Tetragonula Clypearis are one of Australia’s smallest bees. I fell in love with this little bee at first sight.
They are found all over cairns and the surrounding areas. They prefer to build in a house rather than a tree when given the option. Out of the 30 or so nests I saw all of them were well under a liter in size. Most would fit inside a coke can.
The queens are usually a bright orange in colour. Hive bees tend to maintain an orange abdomen after hatching and workers a light brown. When viewed on a flower next to another Tetragonula species both the size and colour variation are visible to the naked eye.
One observation I noted is several lines running parallel to the bee’s body located on the thorax. Carbonaria, Hockingsi and Sapiens do not have these.
While Tetragonula Clypearis are small, their method of survival is their size. When honey and pollen is scarce this bee still manages to find some because they only take small amounts. Their size also aids them in climbing deep into flowers to get pollen that other bees cannot reach.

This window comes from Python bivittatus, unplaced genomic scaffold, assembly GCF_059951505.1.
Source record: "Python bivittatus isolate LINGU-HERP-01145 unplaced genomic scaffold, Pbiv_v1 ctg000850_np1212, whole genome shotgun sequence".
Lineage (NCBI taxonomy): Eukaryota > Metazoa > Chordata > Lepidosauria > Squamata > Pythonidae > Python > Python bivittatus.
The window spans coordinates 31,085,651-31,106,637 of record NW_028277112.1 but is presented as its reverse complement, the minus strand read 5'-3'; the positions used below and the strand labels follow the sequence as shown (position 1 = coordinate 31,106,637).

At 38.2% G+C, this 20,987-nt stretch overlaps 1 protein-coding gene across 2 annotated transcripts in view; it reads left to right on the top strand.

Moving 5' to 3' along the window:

The brood is much like Clypearis’s big brother Tetragonula sapiens in that they sometimes keep the new brood separate to the old. They often squeeze their brood into tight spaces because that’s what they prefer.
They are a swarmy bee! Clypearis swarm into holes and setup shop with great haste. If another colony is weak it won’t be long before a stronger one takes its place. Hard working is their personality. One swarm I observed looked like the very familiar carbonaria swarms that we see in southern climates.
They are not overly messy when building inside a box and seem to collect less dark propolis then Carbonaria and Hockingsi. They do build an entrance tunnel if ants or predators are a problem.